By Spencer Buell
Consider this one (more) reason to head down to the South Coast this summer: For the rest of the season, a windblown “Skynet” made of 40,000 plastic streamers will sway and undulate in the breeze over New Bedford’s Custom House Square.
The 6,500 square foot aerial artwork, called “Silver Current,” is the latest of its kind from artist Patrick Shearn, of the Los Angeles collective Poetic Kinetics, and will be on display from now through September. It’s the centerpiece of a summertime arts program from the Massachusetts Design Art and Technology Institute, a nonprofit group that is hosting its first series of regionally inspired art projects scattered around New Bedford’s downtown, called “Summer Winds.”
“DATMA is a unique approach to art exhibition, forgoing a traditional museum visit by engaging community partners to provide an unprecedented experience to showcase original and contemporary art innovation to its visitors,” says Lindsay Mis, DATMA’s executive director, in a statement. “Our inaugural season is inspired by New Bedford’s rich ongoing and historical connection to the ocean and seafaring.”
Other exhibitions at the season-long event include a celebration of Dutch maritime painting at the New Bedford Whaling Museum and a collection of “wind activated whimsical mobiles” at the Buttonwood Park Zoo.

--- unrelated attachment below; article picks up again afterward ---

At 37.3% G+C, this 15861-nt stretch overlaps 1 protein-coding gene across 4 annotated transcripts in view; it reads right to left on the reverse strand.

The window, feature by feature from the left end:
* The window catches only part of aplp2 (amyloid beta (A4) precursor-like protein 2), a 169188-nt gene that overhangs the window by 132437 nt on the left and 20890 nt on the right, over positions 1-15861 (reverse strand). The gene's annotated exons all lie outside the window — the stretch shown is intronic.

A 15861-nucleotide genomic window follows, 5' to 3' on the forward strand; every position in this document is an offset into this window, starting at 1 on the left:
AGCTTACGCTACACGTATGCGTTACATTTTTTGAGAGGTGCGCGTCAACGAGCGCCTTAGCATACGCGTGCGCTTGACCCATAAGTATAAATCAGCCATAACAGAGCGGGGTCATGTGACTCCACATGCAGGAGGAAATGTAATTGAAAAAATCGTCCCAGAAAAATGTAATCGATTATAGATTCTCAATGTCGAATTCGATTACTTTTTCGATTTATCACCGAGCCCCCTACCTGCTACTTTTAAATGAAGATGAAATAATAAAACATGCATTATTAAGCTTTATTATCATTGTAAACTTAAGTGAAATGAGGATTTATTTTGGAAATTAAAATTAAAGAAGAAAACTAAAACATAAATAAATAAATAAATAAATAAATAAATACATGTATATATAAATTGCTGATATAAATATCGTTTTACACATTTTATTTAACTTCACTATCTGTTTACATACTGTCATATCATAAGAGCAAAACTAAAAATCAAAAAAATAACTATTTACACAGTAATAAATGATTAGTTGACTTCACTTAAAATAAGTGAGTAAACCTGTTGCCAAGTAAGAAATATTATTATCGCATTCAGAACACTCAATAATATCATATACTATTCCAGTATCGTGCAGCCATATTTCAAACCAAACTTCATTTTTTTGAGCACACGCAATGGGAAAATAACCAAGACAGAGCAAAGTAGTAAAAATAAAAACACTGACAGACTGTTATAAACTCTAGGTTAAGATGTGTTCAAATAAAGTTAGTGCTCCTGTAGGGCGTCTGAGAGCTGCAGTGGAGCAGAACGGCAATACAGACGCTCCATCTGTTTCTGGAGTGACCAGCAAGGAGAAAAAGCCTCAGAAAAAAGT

Visitors who check out “Silver Current” will find a massive cloud of silver strips, which according to a release stands between 21 and 55 feet tall and, in the wind, makes a sound that “evokes the feeling of being in a dense forest and being in one with nature.” But Roger Mandle, who is chair of DATMA’s board and the organization’s co-founder, says the theme for “Summer Winds” is about more than just chill, breezy vibes.
“Today’s winds no longer push sails of whaling ships,” Mandle says, “but they will now drive wind turbines set sail for a new course creating a wind energy industry that will invigorate the New Bedford area and produce masses of inexpensive, and environmentally pure, renewable energy for the region and beyond.”